And there’s a sense of humor at work in their sound that delights me beyond belief. Serious musicians rarely seem to crack a smile yet this group rarely seems to do anything but. Besides the big important work of making rich music they also want to have fun and they encourage us to join them in making merry. This is the release party for Jacob Fred’s new CD, All Is One – Live In New York City. At one point Brian Haas promises us that this one doesn’t suck, which implies that their previous releases were not up to snuff. But rather than bemoan that fact Haas offers up a smart, self-deprecating assessment that makes everyone chuckle.

The humor continues in their song titles that advance the grand tradition begun by freaks like Frank Zappa, The Lounge Lizards and Ween. "Muppet Babies Get Lost at the State Fair," "Thelonius Monk Is My Grandmother" (done in a pummelingly funky style this night), "Daily Wheat grass Shots Burned A New Pathway Through My Brain" and "Perfect Wife’s Flannel PJ’s" are but a few of the evocative songs in their arsenal. Each suggests images without being specific which makes each crack at the tune fun because it can go where it will based on the moment.

The moment, the BIG now of the present is maybe the heart of the Jacob Fred Jazz Odyssey live experience. They play each tune like it’s the last time they might ever play it. So by God it better be freakin’ great. Just as this music asks a lot of listeners it asks a lot of the musicians making it. They take in all the factors around them and put them into the music. The energy of a crowd, the space & city they’re performing in, the other musicians present, their mood that day and every other little thing being thrown at them. Watching them play is watching someone tap into that invisible world that Jung talks about, that space behind everything that holds us all together, the archetypes and themes and history of all people. This band’s playing is a form of ecstatic worship, no different from whirling dervishes or Baptist choirs.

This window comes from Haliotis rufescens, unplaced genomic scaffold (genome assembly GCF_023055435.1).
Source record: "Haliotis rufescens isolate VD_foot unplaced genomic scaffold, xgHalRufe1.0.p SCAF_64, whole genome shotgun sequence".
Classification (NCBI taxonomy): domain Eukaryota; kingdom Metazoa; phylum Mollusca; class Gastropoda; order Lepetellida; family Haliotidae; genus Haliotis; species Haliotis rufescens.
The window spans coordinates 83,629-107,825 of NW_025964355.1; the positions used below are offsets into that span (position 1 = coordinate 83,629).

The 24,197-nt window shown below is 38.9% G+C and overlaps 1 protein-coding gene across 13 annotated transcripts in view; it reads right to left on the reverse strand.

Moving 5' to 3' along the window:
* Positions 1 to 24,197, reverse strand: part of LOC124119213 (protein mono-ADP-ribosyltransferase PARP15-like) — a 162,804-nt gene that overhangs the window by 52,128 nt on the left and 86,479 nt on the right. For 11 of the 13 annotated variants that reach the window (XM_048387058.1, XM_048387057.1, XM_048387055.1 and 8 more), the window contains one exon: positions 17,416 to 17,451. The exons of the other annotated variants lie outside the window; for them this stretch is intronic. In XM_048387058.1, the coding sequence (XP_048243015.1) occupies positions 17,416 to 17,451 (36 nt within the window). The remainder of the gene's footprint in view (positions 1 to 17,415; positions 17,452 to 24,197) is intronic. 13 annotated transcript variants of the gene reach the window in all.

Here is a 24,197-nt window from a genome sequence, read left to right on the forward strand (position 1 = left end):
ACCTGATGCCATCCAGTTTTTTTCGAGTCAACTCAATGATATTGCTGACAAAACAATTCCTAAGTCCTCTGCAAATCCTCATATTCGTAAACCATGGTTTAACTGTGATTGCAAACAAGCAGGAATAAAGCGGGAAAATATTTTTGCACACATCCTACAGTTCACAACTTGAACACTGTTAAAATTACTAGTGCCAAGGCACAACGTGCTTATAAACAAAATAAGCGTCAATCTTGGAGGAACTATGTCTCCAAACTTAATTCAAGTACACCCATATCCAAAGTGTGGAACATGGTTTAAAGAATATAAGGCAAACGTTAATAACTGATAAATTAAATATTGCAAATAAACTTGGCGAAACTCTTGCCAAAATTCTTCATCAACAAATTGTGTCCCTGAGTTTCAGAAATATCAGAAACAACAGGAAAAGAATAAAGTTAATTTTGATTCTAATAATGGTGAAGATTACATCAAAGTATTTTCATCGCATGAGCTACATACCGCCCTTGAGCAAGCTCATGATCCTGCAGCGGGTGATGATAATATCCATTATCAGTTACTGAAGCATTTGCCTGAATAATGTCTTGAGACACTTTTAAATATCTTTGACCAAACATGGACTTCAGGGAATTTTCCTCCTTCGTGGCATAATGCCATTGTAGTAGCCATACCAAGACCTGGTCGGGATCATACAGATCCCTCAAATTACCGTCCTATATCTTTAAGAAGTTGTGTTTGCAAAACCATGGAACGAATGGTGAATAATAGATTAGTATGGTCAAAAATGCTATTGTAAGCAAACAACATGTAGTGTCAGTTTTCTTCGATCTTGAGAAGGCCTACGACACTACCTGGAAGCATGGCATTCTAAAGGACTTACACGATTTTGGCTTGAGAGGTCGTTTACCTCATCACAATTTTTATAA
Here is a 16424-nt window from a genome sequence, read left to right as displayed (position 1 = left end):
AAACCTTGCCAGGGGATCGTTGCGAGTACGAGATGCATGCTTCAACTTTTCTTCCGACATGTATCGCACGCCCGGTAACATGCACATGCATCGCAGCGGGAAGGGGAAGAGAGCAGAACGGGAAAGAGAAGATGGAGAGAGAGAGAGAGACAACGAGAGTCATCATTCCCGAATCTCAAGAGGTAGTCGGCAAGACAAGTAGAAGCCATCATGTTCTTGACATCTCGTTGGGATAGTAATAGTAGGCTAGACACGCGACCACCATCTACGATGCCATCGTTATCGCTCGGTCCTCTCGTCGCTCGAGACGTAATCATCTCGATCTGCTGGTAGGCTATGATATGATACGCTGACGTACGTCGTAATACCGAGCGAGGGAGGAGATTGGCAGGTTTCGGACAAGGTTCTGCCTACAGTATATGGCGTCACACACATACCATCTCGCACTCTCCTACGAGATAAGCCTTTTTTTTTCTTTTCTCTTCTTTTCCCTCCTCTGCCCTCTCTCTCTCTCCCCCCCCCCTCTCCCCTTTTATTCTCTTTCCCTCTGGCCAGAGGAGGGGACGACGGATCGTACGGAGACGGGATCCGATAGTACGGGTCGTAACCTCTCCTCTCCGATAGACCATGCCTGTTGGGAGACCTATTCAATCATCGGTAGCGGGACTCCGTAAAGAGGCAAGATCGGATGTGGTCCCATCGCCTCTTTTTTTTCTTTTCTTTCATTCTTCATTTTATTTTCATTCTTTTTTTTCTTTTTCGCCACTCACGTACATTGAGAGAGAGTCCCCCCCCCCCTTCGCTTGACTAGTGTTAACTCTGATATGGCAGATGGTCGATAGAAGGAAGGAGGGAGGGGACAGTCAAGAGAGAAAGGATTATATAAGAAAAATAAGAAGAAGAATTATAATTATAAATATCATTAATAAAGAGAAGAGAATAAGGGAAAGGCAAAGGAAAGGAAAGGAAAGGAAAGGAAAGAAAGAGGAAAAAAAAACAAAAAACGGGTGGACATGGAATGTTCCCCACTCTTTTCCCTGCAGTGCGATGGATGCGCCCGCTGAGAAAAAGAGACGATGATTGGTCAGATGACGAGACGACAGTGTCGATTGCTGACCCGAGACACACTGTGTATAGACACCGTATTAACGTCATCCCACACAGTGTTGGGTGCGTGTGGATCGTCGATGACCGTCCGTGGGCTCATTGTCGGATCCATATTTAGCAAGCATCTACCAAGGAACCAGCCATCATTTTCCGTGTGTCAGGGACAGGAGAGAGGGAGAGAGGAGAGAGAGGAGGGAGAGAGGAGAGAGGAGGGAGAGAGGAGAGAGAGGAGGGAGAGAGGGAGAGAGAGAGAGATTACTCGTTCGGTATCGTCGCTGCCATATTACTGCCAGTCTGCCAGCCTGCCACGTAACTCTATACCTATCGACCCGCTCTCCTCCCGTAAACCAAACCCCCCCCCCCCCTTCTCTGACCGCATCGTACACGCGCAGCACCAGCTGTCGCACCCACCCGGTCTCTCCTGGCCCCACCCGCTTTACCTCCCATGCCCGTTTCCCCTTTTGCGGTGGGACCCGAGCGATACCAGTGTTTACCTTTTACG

Listening to the J.F.J.O. is one thing but the whole experience of them live is another dimension all together. In preparing to see them for the first time at this show I’d been digging into several shows I’d traded for. While excellent they didn’t compare with the full wide screen joys of watching them make the music right before my eyes. They put their whole bodies and souls into their playing and that’s a hell of a thing to bear witness to.

That they also make us laugh is at the core of their unique charm. At one point someone in the crowd yelled out, “Rock ‘n’ Roll !!!” Brian Haas quick off-handed response was “Hootchie Choo!” Standing stage side again (for who could remain seated long with the J.F.J.O. in da’ house) I giggled like a fool. A happy fool who is quite sure he’s never been to a jazz show where Rick Derringer came up before but he surely hopes he’ll be at many more such shows in the years to come.

Dennis Cook
JamBase | San Francisco
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[Published on: 7/9/02]